The value of coffee
The value of coffee

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4 Cultures of coffee consumption

Figure 2 Different types of coffee

Cappuccino, filter, skinny latte, espresso, instant, macchiato, Fairtrade, organic, Ethiopian, at home or at a coffee shop? How do you take your coffee? The possibilities seem endless and, as you will learn in this section, different countries have very different traditions when it comes to drinking coffee.

For social scientists, comparison is an important tool for investigating the social world. By comparing how two or more societies have developed a particular way of doing something – in this case drinking coffee – it is possible to learn a great deal about the organisation of that society and the nature of that practice. What seems like a matter of individual choice is revealed to be part of a much wider interconnected web of collective forces. For example, the style of coffee you are used to drinking is very likely linked to:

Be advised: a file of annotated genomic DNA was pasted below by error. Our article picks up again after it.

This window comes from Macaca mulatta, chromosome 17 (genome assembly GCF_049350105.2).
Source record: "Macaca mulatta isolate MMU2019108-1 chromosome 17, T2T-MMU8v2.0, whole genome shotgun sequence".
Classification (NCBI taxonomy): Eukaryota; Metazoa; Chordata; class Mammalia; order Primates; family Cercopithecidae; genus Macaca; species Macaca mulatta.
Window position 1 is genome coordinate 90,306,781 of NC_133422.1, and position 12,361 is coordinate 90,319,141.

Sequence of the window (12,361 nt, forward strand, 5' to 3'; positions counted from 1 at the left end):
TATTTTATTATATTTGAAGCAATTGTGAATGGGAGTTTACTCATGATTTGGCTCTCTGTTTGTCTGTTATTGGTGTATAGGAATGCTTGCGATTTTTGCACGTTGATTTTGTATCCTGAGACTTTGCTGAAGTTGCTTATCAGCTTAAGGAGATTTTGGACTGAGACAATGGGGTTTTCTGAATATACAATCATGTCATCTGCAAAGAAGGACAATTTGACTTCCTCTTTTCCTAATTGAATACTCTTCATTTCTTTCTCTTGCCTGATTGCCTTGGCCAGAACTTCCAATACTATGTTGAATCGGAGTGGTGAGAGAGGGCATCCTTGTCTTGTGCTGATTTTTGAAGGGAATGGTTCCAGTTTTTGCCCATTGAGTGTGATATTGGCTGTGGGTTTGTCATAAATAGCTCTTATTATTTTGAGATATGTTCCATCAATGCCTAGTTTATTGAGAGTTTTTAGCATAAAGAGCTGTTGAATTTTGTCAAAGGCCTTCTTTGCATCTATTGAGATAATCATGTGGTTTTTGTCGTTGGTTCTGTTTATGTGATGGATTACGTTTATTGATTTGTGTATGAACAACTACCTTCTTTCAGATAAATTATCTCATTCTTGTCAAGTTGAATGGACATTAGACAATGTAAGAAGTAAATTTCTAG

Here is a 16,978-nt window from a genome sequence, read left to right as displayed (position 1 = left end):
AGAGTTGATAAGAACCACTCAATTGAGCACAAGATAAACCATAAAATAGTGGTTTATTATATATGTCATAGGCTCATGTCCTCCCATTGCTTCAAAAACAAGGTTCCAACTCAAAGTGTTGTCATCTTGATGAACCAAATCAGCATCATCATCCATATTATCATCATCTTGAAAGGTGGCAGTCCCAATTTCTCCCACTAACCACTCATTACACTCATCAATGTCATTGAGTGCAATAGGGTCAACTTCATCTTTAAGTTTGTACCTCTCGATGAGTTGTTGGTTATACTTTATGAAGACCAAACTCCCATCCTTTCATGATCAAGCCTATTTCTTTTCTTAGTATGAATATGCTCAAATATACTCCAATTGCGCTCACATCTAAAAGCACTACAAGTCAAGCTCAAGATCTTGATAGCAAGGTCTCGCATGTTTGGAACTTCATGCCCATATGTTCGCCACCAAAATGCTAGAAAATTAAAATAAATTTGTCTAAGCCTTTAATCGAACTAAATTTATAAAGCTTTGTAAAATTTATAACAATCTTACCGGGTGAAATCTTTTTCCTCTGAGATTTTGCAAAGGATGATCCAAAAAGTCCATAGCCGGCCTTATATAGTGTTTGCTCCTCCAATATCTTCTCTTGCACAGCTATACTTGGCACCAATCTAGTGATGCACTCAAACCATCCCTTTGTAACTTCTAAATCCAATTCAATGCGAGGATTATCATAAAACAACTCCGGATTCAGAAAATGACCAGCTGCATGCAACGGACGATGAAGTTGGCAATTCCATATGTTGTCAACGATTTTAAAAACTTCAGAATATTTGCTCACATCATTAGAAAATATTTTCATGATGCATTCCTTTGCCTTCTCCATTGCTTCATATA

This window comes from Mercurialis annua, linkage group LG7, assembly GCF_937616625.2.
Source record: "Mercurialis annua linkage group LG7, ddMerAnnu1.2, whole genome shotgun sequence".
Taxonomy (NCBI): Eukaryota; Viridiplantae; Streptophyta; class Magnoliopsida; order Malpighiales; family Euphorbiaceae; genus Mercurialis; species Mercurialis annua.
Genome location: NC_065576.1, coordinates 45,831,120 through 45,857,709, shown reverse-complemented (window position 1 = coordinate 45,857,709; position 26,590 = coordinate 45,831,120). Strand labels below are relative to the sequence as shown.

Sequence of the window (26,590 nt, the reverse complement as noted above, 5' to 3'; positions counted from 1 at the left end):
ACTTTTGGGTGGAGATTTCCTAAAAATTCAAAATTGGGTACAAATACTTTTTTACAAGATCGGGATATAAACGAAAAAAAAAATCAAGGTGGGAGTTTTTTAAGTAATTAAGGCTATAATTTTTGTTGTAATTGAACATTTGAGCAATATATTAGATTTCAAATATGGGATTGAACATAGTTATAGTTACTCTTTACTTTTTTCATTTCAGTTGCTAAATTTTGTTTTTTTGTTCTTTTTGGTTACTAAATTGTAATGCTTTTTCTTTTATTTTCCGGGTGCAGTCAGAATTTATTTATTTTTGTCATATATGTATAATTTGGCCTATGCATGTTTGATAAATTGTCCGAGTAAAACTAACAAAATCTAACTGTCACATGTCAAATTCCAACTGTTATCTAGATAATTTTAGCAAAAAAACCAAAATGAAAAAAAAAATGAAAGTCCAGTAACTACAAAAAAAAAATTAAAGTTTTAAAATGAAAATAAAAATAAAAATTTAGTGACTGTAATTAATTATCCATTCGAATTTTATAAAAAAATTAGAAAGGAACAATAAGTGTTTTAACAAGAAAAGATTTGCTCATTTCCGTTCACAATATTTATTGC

• the systems of coffee provision in your country – the supermarkets, coffee shops, coffee machines and technologies that offer and prepare the coffee you regularly consume
  • your country’s historical trading partnership with colonies that produce particular types of coffee beans
  • public policy and legislative systems that regulate things such as the temperature of hot drinks, the levels of caffeine for a drink to be labelled as ‘decaffeinated’ or the prices that can be charged for basic goods
  • the ways different types of coffee experiences are advertised to you through the media, reinforced by cultural references such as popular TV programmes, and influenced by your friends and family.

These commercial, technological, economic, regulatory and sociocultural contexts together create and sustain distinctive cultures of coffee consumption within a country, which in turn shapes the value assigned to this commodity.

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